Tuesday 23 January 2018

Limerick: Eight managers since the turn of the millennium

Few county teams have had such a managerial turnover as the Limerick hurlers since 2000. John Allen's successor will be their ninth manager this century.

2000-2002: Eamonn Cregan

Appointed in late 1997 within weeks of Tom Ryan leading Limerick to a National League title, he was in charge for five seasons, during which Limerick reached one Munster final (2001) and one All-Ireland quarter-final (2001), losing both. Cregan resigned briefly in 2002 and was replaced by selector Mossie Carroll, but he returned to the role shortly afterwards.

2003: Dave Keane

He enjoyed great success with the county's U-21s, but survived only one season with the seniors.

2004-05 (March): Pad Joe Whelahan

Limerick looked outside and secured the services of the famous Offaly man. It didn't work, however, and he left during the 2005 National League campaign.

2005 (April)-2006 (June): Joe McKenna

Limerick went back to one of their own, but it lasted only 14 months for McKenna before he resigned after a big defeat by Clare in the All-Ireland qualifiers.

2006 (June)-2008: Richie Bennis

The former All-Ireland medal winner was next up and led Limerick to the 2007 All-Ireland final, via the qualifiers, where they lost to Kilkenny.

2009-2010: Justin McCarthy

It was back to the outside trail as Limerick looked to Cork and a man who had spent seven seasons as Waterford manager. Limerick reached the 2009 All-Ireland semi-final where they lost heavily to Tipperary. A major controversy erupted at the start of his second year when most of the top names refused to join the panel after a row over the manner in which several players had been omitted. Limerick ended up fielding a largely second-string team in 2010 and made no headway.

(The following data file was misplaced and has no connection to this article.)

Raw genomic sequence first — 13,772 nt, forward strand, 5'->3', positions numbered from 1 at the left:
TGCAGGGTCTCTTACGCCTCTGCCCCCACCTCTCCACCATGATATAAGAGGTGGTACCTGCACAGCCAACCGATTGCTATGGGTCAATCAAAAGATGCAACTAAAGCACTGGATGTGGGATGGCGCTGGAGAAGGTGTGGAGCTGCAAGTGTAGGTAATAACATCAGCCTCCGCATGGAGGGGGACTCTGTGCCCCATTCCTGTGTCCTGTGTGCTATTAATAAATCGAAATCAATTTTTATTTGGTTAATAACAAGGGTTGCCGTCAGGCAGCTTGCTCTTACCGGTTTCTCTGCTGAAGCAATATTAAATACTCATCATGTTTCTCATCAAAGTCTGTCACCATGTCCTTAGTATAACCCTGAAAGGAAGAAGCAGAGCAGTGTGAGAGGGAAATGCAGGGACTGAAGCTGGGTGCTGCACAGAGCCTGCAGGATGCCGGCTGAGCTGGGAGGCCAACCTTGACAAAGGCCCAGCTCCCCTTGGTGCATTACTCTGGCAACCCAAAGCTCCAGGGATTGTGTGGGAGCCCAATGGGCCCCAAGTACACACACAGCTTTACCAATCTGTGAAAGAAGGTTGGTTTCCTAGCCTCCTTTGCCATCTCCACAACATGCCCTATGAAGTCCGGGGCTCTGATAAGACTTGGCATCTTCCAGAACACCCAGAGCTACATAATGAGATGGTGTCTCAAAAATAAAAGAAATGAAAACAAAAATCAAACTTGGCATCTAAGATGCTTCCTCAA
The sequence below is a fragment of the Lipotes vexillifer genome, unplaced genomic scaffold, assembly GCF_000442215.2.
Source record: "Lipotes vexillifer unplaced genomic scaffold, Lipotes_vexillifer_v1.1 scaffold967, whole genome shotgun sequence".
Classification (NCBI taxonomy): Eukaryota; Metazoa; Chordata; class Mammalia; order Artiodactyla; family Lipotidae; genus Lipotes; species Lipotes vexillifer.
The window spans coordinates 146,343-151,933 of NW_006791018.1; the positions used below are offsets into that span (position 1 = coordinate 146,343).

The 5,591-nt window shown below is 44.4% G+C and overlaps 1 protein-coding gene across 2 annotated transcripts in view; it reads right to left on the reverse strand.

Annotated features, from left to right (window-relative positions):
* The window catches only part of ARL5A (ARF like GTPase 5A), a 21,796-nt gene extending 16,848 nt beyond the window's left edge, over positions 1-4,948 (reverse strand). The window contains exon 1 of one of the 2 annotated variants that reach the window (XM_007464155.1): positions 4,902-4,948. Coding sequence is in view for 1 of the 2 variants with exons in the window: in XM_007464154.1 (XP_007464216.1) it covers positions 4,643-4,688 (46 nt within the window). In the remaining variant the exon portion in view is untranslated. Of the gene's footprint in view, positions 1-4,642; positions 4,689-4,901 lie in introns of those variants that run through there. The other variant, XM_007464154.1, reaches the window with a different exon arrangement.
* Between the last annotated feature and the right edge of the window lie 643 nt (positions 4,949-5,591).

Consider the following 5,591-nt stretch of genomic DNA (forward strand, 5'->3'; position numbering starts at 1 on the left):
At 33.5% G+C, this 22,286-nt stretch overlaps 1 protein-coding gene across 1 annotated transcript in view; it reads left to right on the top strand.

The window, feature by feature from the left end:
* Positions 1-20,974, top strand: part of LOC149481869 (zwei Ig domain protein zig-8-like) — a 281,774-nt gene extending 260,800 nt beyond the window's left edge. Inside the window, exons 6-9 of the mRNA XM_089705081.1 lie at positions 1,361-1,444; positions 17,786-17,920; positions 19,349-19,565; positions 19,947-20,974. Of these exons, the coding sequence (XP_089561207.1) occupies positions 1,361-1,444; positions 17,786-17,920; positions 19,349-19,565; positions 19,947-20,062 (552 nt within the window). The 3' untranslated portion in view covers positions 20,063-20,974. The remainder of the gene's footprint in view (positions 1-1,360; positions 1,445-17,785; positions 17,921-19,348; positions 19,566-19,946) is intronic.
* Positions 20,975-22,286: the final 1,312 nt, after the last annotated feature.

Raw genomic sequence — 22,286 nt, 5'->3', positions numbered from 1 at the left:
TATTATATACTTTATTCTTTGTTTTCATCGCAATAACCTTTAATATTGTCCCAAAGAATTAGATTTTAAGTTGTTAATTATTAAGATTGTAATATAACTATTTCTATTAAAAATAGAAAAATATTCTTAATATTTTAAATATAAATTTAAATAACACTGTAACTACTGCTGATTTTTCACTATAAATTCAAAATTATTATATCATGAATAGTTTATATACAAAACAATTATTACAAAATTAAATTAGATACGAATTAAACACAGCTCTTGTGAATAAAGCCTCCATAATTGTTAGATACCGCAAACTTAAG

2011: Donal O'Grady

Back to Cork again and this time it worked. O'Grady stabilised Limerick in 2011and while they lost narrowly to Waterford in the Munster championship and to Dublin in the All-Ireland quarter-finals, the seeds were sown for a solid future.

2012-2013: John Allen

Having succeeded O'Grady as the Cork hurling manager at the end of 2004, Allen did likewise in Limerick seven years later and after an encouraging opening season in 2012, he steered them to their first Munster title for 17 years with their defeat of Cork last July.

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